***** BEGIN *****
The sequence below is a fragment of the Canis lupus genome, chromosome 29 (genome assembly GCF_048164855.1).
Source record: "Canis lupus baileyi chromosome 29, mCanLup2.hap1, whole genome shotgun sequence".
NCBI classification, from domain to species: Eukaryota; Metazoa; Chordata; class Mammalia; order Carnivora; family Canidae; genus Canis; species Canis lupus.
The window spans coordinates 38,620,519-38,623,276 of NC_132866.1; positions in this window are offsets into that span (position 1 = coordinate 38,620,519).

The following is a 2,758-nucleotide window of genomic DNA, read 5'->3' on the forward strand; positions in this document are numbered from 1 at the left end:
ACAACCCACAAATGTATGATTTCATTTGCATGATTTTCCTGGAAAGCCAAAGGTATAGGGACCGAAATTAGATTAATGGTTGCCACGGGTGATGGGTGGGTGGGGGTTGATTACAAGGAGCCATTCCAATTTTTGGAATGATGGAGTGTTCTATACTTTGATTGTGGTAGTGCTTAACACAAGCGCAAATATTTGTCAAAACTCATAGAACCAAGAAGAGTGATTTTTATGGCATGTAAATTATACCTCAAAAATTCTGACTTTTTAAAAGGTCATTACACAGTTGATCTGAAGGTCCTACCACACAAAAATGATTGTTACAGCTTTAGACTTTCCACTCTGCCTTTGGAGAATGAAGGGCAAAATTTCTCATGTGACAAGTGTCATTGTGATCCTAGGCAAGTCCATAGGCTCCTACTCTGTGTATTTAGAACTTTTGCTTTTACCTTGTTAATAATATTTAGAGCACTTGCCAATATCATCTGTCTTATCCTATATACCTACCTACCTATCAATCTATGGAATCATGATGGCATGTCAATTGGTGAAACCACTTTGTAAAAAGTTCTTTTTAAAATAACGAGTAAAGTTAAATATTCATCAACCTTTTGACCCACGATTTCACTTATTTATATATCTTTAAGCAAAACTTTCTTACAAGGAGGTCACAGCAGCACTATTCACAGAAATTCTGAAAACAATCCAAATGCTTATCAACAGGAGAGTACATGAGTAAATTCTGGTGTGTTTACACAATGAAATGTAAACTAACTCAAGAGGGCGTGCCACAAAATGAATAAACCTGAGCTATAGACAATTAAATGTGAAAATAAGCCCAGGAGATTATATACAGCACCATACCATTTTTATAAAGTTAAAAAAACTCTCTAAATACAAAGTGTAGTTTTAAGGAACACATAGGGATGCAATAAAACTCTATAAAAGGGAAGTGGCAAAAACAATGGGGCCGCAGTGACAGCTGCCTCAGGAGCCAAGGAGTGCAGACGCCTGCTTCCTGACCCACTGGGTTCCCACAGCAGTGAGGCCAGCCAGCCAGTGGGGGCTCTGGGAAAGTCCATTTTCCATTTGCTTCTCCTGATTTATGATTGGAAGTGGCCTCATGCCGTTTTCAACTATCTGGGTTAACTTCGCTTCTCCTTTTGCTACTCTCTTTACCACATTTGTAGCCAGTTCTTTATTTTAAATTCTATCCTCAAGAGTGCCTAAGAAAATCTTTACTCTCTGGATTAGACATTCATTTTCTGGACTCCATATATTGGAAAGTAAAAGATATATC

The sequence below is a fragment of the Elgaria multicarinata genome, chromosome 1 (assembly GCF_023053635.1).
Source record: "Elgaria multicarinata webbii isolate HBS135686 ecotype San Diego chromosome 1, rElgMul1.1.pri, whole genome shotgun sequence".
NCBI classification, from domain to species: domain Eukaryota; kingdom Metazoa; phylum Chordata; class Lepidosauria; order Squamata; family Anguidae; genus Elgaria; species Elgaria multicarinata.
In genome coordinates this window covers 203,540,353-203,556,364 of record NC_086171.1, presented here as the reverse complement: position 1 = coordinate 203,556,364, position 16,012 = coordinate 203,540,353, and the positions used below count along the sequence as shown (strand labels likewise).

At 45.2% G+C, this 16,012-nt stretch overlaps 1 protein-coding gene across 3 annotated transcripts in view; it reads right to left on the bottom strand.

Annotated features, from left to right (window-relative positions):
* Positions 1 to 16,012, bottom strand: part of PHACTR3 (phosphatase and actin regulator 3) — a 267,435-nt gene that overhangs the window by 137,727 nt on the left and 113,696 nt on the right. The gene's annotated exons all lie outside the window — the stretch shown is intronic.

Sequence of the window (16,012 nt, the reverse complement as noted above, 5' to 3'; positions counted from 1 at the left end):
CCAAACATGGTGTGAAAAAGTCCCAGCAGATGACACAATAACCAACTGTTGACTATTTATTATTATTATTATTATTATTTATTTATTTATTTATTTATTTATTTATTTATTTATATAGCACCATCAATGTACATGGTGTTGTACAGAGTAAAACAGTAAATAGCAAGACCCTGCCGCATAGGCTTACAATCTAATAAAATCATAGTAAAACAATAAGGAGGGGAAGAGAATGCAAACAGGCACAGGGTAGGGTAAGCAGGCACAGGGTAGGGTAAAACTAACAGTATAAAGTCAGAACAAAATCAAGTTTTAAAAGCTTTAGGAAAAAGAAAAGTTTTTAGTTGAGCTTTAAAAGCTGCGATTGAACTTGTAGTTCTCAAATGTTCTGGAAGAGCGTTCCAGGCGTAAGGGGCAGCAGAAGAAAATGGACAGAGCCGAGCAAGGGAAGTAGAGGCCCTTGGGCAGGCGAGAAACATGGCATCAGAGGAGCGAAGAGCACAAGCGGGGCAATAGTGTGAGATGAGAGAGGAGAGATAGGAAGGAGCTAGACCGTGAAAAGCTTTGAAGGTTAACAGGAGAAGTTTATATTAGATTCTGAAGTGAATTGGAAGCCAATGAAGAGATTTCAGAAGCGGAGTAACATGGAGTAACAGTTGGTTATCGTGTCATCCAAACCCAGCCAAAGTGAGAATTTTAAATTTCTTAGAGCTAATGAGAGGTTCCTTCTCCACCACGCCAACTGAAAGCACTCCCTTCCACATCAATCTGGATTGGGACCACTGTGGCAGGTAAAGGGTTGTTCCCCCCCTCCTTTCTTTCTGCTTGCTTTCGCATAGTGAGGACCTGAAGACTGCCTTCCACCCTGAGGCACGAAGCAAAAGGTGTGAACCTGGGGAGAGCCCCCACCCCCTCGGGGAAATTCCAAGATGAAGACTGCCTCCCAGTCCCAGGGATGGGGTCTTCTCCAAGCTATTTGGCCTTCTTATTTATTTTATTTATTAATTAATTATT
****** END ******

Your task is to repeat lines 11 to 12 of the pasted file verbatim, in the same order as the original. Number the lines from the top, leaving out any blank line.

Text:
At 45.2% G+C, this 16,012-nt stretch overlaps 1 protein-coding gene across 3 annotated transcripts in view; it reads right to left on the bottom strand.

Annotated features, from left to right (window-relative positions):